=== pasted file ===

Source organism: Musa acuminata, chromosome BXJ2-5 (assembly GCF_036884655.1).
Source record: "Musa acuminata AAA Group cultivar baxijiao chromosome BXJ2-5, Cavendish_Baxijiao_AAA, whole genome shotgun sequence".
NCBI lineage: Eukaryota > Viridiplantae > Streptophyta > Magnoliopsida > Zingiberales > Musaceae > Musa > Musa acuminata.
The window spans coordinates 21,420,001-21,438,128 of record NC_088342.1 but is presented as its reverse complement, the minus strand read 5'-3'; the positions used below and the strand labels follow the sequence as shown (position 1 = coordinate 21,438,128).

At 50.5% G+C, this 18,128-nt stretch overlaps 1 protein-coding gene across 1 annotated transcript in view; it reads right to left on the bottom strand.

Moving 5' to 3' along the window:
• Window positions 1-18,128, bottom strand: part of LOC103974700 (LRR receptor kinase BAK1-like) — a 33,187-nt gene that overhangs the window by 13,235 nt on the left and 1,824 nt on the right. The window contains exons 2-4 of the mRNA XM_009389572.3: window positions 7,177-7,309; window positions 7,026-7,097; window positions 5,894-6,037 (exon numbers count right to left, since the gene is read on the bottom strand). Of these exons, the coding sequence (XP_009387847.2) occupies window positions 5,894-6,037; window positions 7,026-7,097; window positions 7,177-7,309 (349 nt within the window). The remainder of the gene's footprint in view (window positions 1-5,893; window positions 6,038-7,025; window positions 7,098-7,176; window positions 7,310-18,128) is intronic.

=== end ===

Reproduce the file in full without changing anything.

Source organism: Musa acuminata, chromosome BXJ2-5 (assembly GCF_036884655.1).
Source record: "Musa acuminata AAA Group cultivar baxijiao chromosome BXJ2-5, Cavendish_Baxijiao_AAA, whole genome shotgun sequence".
NCBI lineage: Eukaryota > Viridiplantae > Streptophyta > Magnoliopsida > Zingiberales > Musaceae > Musa > Musa acuminata.
The window spans coordinates 21,420,001-21,438,128 of record NC_088342.1 but is presented as its reverse complement, the minus strand read 5'-3'; the positions used below and the strand labels follow the sequence as shown (position 1 = coordinate 21,438,128).

At 50.5% G+C, this 18,128-nt stretch overlaps 1 protein-coding gene across 1 annotated transcript in view; it reads right to left on the bottom strand.

Moving 5' to 3' along the window:
• Window positions 1-18,128, bottom strand: part of LOC103974700 (LRR receptor kinase BAK1-like) — a 33,187-nt gene that overhangs the window by 13,235 nt on the left and 1,824 nt on the right. The window contains exons 2-4 of the mRNA XM_009389572.3: window positions 7,177-7,309; window positions 7,026-7,097; window positions 5,894-6,037 (exon numbers count right to left, since the gene is read on the bottom strand). Of these exons, the coding sequence (XP_009387847.2) occupies window positions 5,894-6,037; window positions 7,026-7,097; window positions 7,177-7,309 (349 nt within the window). The remainder of the gene's footprint in view (window positions 1-5,893; window positions 6,038-7,025; window positions 7,098-7,176; window positions 7,310-18,128) is intronic.